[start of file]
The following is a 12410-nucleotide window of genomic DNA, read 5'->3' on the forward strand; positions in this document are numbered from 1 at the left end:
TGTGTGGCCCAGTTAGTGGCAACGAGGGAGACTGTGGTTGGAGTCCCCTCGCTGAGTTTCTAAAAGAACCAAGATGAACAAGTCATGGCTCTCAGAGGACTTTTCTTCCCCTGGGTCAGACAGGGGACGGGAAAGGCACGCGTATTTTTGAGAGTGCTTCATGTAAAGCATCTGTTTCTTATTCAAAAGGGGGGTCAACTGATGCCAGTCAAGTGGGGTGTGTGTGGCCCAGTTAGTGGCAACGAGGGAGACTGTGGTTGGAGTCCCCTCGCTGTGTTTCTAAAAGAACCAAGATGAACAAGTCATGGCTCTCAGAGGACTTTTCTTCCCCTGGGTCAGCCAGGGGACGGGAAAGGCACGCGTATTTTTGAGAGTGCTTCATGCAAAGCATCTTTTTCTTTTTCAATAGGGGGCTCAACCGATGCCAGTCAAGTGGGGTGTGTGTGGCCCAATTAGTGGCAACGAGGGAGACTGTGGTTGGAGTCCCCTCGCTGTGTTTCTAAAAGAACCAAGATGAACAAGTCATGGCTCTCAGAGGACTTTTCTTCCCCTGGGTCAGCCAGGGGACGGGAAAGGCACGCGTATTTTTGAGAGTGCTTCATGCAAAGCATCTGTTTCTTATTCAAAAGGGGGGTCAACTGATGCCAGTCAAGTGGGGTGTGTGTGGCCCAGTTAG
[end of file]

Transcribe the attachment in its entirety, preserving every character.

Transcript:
The following is a 12410-nucleotide window of genomic DNA, read 5'->3' on the forward strand; positions in this document are numbered from 1 at the left end:
TGTGTGGCCCAGTTAGTGGCAACGAGGGAGACTGTGGTTGGAGTCCCCTCGCTGAGTTTCTAAAAGAACCAAGATGAACAAGTCATGGCTCTCAGAGGACTTTTCTTCCCCTGGGTCAGACAGGGGACGGGAAAGGCACGCGTATTTTTGAGAGTGCTTCATGTAAAGCATCTGTTTCTTATTCAAAAGGGGGGTCAACTGATGCCAGTCAAGTGGGGTGTGTGTGGCCCAGTTAGTGGCAACGAGGGAGACTGTGGTTGGAGTCCCCTCGCTGTGTTTCTAAAAGAACCAAGATGAACAAGTCATGGCTCTCAGAGGACTTTTCTTCCCCTGGGTCAGCCAGGGGACGGGAAAGGCACGCGTATTTTTGAGAGTGCTTCATGCAAAGCATCTTTTTCTTTTTCAATAGGGGGCTCAACCGATGCCAGTCAAGTGGGGTGTGTGTGGCCCAATTAGTGGCAACGAGGGAGACTGTGGTTGGAGTCCCCTCGCTGTGTTTCTAAAAGAACCAAGATGAACAAGTCATGGCTCTCAGAGGACTTTTCTTCCCCTGGGTCAGCCAGGGGACGGGAAAGGCACGCGTATTTTTGAGAGTGCTTCATGCAAAGCATCTGTTTCTTATTCAAAAGGGGGGTCAACTGATGCCAGTCAAGTGGGGTGTGTGTGGCCCAGTTAG